From a policy perspective, the DPP has also not proposed any policy or bills that change Taiwan’s status. As is written in their party charter, the only way for such a policy to come forth must be through public referendum, not from the party itself. Over the last four years, Tsai has pushed for policies that help diversify Taiwan’s trading partners like the New Southbound Policy, but even these kinds of bills only help uplift Taiwan’s current existence rather than change it. Even if you disregard Tsai and Lai’s rhetoric as lip service, under her administration there has not been any legislation that either directly or indirectly seeks to change Taiwan’s status.

Many Taiwanese independence activists also tolerate maintaining the status quo despite their eventual goal of formal independence. Among independence supporters, however, a generational gap sees younger activists more amenable to tolerating the status quo, while older activists who lived through the ROC’s long one-party rule may take a more hardline position on the issue.

By contrast the KMT, the “pro-unification” party in Taiwanese politics, also pushes for a “status quo.” However, this is a status quo that is tolerated with the goal of eventually pushing Taiwan closer to China in some form. Members of the KMT such as former President Ma Ying-jeou have lashed out at the Tsai administration for the use of the term Republic of China (Taiwan) with the view that this is a form of “de-sinicization” (去中國化) aimed at eroding the ROC’s institutions through localization.

But ultimately for Taiwanese independence activists, the ROC — or any connection to “China” — is seen as undesirable. For example, the New Power Party, which formed out of the 2014 Sunflower Movement, is far more pro-independence than the DPP.

They recently conducted a survey which found that over 70 percent of respondents are in favor of removing “ROC” or “China” from the country’s passport. This sentiment is further reflected in the most recent survey by Taiwan’s Mainland Affairs Council, which showed that 36 percent of respondents want some form of independence — the highest number in a decade.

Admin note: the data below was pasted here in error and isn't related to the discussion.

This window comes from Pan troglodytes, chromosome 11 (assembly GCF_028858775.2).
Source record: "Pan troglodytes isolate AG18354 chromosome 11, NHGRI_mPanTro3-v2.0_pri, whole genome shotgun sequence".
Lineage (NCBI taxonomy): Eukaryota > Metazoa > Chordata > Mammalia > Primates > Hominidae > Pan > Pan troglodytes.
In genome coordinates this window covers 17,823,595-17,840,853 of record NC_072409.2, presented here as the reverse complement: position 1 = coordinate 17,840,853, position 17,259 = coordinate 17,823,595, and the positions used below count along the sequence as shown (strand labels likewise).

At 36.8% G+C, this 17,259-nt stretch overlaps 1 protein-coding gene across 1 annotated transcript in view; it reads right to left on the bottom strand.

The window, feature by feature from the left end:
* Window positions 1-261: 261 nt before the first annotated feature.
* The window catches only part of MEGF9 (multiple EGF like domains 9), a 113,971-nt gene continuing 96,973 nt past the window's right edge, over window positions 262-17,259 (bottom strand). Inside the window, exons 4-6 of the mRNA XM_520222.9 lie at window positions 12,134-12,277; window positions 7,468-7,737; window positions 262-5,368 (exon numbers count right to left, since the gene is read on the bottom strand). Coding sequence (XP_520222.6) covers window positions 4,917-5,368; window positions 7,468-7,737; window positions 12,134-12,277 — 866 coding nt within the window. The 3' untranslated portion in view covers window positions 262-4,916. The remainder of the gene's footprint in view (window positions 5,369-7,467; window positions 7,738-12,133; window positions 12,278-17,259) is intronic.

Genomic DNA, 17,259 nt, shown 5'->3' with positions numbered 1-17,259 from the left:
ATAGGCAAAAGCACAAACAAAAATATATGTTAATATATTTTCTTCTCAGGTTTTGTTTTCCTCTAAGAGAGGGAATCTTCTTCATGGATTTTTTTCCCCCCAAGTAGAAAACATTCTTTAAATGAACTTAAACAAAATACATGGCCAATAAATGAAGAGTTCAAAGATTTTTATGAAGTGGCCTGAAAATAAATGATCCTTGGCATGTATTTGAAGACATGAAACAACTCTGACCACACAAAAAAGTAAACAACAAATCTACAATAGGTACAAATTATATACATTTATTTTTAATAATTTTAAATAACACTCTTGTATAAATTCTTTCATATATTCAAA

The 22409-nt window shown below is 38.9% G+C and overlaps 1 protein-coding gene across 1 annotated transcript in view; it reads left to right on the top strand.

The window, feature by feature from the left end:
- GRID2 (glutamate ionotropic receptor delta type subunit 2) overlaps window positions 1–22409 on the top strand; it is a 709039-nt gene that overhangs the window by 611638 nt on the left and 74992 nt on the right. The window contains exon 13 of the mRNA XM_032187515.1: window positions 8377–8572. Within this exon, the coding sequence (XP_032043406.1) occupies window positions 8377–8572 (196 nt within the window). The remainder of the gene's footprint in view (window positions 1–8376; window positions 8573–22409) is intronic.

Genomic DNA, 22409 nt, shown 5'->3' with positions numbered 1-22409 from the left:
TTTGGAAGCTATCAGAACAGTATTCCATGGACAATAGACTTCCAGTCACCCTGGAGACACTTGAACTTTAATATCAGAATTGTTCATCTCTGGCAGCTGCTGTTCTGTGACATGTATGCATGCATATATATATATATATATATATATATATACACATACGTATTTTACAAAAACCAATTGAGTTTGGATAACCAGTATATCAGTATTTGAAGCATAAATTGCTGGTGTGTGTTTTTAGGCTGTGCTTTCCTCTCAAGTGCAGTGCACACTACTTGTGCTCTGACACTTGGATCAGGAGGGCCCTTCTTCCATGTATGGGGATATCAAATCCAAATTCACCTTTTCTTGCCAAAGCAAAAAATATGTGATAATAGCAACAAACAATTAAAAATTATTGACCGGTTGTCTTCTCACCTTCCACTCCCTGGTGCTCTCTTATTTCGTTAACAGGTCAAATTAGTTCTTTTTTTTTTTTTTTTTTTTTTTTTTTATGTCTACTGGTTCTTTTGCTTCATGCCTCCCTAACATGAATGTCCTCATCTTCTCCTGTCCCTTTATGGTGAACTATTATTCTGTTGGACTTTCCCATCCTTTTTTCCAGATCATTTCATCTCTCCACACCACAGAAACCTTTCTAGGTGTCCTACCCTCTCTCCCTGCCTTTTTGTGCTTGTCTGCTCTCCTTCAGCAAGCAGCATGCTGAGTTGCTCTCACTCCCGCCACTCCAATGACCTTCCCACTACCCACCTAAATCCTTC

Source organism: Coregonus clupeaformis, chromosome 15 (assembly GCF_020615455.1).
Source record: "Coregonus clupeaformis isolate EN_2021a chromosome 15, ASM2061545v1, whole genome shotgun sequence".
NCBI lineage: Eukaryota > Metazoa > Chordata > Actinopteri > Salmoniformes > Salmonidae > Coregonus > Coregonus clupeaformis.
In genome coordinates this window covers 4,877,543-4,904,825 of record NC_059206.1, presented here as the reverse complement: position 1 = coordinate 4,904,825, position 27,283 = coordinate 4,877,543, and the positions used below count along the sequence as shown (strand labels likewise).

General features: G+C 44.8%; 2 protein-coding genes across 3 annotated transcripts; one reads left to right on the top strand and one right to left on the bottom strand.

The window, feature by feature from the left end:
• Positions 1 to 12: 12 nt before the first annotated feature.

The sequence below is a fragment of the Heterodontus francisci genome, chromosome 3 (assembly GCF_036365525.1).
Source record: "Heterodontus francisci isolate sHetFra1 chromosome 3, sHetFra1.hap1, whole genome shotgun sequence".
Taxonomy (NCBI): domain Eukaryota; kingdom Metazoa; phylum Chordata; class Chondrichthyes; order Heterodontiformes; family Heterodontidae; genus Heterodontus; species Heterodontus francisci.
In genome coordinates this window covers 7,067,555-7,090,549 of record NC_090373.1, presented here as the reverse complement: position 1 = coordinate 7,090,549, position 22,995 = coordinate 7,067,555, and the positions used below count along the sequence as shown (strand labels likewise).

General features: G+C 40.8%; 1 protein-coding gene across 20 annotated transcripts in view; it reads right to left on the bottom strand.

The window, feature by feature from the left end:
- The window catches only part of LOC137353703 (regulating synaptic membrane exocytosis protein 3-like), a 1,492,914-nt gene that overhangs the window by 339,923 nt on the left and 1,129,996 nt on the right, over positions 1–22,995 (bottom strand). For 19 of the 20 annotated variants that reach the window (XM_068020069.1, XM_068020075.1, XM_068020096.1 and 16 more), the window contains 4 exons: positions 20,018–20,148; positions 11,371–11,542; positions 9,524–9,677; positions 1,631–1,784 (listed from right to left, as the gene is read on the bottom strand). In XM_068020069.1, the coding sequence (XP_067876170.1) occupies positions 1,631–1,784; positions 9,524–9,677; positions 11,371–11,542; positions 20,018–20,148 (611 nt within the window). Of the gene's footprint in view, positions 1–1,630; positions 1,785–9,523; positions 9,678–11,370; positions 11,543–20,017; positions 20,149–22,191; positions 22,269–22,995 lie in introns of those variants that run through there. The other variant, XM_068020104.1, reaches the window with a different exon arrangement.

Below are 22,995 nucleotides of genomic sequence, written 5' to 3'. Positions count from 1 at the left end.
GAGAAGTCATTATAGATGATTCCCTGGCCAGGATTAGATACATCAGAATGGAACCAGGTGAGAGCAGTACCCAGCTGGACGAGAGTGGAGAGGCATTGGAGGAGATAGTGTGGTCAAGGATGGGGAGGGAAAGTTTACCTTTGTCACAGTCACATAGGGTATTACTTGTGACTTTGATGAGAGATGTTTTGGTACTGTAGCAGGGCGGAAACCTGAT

Why does it matter that Tsai is not actually advocating for Taiwanese independence? Describing Tsai and the DPP as “pro-independence” puts a false frame around cross-strait relations, one within which any action Tsai or her party makes will inevitably “anger” Xi Jinping and the Chinese Communist Party. In reality, both Tsai and her party are pro-status-quo — a stance that allows them to advocate for more global status without actually saying Taiwan is not China — it is just the ROC, rather than the PRC. They do not want to provoke Beijing any more than they have to.

The “pro-independence” canard also dismisses the actual variation that exists within Taiwan’s political spectrum. Far from a binary of pro-independence versus pro-unification, there are actually dozens of different stances on the issue. For example, the NPP pushes for constitutional change and more aggressive normalization of Taiwan as a country than the DPP does.

Of course, Taiwanese politics is full of complex subtleties that not every news report can include. But if reporting on the COVID-19 pandemic has taught us anything, it is that accuracy matters. A simple change, describing Tsai and the DPP as “pro-status quo” instead of “pro-independence,” gives readers a more accurate and nuanced account of Taiwan’s reality.

Lev Nachman is a Fulbright research fellow in Taiwan and a Ph.D. candidate in political science at the University of California Irvine. 

Brian Hioe is one of the founding editors of New Bloom, an online magazine covering activism and youth politics in Taiwan founded in 2014 in the wake of the Sunflower Movement. He has an MA in East Asian Languages and Cultures from Columbia University and was Democracy and Human Rights Service Fellow at the Taiwan Foundation for Democracy from 2017 to 2018.